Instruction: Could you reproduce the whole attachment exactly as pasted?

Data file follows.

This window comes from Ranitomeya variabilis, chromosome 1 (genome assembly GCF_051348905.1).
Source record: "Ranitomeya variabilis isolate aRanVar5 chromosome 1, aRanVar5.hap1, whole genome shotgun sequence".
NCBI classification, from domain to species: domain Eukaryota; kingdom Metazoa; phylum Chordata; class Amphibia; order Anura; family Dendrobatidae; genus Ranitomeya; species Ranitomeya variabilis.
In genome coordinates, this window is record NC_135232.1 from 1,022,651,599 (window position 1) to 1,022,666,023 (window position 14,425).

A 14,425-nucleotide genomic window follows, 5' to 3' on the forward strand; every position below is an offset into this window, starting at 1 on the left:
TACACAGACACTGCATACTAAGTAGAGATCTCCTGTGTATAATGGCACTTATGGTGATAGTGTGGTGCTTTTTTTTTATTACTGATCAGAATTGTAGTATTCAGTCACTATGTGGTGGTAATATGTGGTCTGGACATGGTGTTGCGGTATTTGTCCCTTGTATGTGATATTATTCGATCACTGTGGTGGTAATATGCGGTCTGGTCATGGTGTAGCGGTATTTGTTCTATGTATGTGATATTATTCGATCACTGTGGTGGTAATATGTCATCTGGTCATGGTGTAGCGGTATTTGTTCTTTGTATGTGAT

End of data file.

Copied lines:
This window comes from Ranitomeya variabilis, chromosome 1 (genome assembly GCF_051348905.1).
Source record: "Ranitomeya variabilis isolate aRanVar5 chromosome 1, aRanVar5.hap1, whole genome shotgun sequence".
NCBI classification, from domain to species: domain Eukaryota; kingdom Metazoa; phylum Chordata; class Amphibia; order Anura; family Dendrobatidae; genus Ranitomeya; species Ranitomeya variabilis.
In genome coordinates, this window is record NC_135232.1 from 1,022,651,599 (window position 1) to 1,022,666,023 (window position 14,425).

A 14,425-nucleotide genomic window follows, 5' to 3' on the forward strand; every position below is an offset into this window, starting at 1 on the left:
TACACAGACACTGCATACTAAGTAGAGATCTCCTGTGTATAATGGCACTTATGGTGATAGTGTGGTGCTTTTTTTTTATTACTGATCAGAATTGTAGTATTCAGTCACTATGTGGTGGTAATATGTGGTCTGGACATGGTGTTGCGGTATTTGTCCCTTGTATGTGATATTATTCGATCACTGTGGTGGTAATATGCGGTCTGGTCATGGTGTAGCGGTATTTGTTCTATGTATGTGATATTATTCGATCACTGTGGTGGTAATATGTCATCTGGTCATGGTGTAGCGGTATTTGTTCTTTGTATGTGAT